The objective of the project is to study the dynamics of cross-border marriage and the female spouses’ experiences of social inclusion and exclusion. The analysis will include personal and social realities of the immigrant spouses as far as the following is concerned:
1. Change in social status before and after migration 2. How do they construct their new lives and integrate into their new home 3. Their social construction of womanhood: being wives, daughters-in-law, workers, and mothers in the receiving society and 4. Inclusion/exclusion experiences as far as greater society is concerned (community organistions and networks, labour market and public institutions)
Theoretically the project will draw upon sociologist Pierre Bourdieu’s reflexive metdodology, relationalist sociologist Viviana A. Zelizer’s theory on connected lives, and gender theory.
This PhD is about the life experiences of marriage migrants from the Global South arriving and making new lives for themselves in the Faroe Islands, a small society in the global North. Women from “third” world countries often experience stereotyping and stigmatisation due to their country of origin. This is due to a history of colonial power as well as unbalanced economic power relations between the “first” world and “third” world countries.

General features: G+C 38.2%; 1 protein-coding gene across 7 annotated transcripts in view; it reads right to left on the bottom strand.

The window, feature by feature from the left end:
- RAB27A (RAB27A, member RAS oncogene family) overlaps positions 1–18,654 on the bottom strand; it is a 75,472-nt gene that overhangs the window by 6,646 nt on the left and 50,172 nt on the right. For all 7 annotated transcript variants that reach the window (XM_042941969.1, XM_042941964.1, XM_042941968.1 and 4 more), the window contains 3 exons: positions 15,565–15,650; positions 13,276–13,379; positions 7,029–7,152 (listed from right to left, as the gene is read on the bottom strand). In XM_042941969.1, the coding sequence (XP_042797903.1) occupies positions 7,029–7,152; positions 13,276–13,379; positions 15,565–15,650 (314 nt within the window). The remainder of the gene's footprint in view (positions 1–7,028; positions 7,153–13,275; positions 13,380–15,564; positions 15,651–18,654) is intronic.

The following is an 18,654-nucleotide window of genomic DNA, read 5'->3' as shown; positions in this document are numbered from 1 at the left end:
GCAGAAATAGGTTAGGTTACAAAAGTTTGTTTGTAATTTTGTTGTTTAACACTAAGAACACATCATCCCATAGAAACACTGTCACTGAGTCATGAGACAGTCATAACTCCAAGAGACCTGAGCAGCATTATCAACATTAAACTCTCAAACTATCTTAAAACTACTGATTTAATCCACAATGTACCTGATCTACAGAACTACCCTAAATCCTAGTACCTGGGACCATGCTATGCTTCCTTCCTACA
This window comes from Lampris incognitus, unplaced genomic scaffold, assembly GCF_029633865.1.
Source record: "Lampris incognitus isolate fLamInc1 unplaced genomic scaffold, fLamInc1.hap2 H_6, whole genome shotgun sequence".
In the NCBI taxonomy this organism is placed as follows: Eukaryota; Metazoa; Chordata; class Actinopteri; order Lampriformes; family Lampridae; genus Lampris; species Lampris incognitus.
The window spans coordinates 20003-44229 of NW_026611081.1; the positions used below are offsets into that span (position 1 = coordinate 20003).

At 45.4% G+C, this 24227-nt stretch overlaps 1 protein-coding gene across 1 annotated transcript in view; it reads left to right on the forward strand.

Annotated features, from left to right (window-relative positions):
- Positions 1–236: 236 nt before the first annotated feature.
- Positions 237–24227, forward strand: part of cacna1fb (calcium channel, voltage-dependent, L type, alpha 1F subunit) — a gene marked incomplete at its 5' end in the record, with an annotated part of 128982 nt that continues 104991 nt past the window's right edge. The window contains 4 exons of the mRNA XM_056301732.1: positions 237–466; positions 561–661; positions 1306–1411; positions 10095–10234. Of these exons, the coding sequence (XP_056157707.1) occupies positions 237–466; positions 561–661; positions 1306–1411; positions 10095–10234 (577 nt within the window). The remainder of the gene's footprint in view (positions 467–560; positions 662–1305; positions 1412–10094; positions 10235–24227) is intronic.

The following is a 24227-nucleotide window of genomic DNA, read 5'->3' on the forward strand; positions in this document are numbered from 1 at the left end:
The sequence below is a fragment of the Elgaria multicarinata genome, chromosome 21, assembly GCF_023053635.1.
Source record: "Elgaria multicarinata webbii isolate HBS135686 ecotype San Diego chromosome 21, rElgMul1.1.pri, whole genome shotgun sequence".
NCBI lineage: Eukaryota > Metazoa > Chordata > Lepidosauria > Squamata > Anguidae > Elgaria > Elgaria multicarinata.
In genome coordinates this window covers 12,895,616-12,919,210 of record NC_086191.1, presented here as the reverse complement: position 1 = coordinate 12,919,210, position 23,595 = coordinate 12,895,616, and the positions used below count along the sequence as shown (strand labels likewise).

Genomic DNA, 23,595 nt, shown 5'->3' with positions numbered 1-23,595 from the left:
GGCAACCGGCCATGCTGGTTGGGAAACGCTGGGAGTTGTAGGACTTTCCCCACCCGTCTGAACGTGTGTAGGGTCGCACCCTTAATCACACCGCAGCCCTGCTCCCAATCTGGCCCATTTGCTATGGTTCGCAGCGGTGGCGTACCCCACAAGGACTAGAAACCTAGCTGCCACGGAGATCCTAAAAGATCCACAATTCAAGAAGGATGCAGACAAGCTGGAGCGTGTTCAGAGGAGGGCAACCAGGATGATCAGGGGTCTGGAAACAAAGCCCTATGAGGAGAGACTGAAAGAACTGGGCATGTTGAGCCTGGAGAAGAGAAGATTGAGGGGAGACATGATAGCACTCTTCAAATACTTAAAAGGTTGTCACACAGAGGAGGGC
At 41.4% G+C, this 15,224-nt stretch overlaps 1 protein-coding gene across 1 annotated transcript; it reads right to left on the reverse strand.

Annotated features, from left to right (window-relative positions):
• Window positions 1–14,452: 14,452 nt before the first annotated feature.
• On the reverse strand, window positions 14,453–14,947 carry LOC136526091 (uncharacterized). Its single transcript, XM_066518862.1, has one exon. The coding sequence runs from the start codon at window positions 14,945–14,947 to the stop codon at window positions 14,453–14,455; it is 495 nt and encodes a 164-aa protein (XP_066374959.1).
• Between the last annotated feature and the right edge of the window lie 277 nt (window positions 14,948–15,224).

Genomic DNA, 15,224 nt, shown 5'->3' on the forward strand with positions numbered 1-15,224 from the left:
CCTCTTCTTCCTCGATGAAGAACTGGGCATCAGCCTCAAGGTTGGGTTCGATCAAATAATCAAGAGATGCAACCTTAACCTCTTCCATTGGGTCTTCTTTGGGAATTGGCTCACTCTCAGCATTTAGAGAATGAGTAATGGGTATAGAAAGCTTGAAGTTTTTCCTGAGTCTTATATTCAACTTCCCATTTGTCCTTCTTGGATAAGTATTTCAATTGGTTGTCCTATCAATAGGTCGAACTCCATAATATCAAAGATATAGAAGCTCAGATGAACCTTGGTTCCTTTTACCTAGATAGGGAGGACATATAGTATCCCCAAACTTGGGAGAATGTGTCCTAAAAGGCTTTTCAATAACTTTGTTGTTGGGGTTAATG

The aim of this dissertation is to gain a knowledge of migrant women married to the Faroe Islands and the consequences of their choice when choosing marriage migration.
I conducted a three chapter analysis where the first chapter focuses on the women’s choice and agency and their decision to marry a Faroese partner. In the second chapter, I focus and discuss the negotiations and trasactions taking place between the couples and their social relations with in laws and the local people. And lastly, the third analysis chapter focuses and discusses the women’s experiences od wider society and how they (re) position themselves as women in Farose society.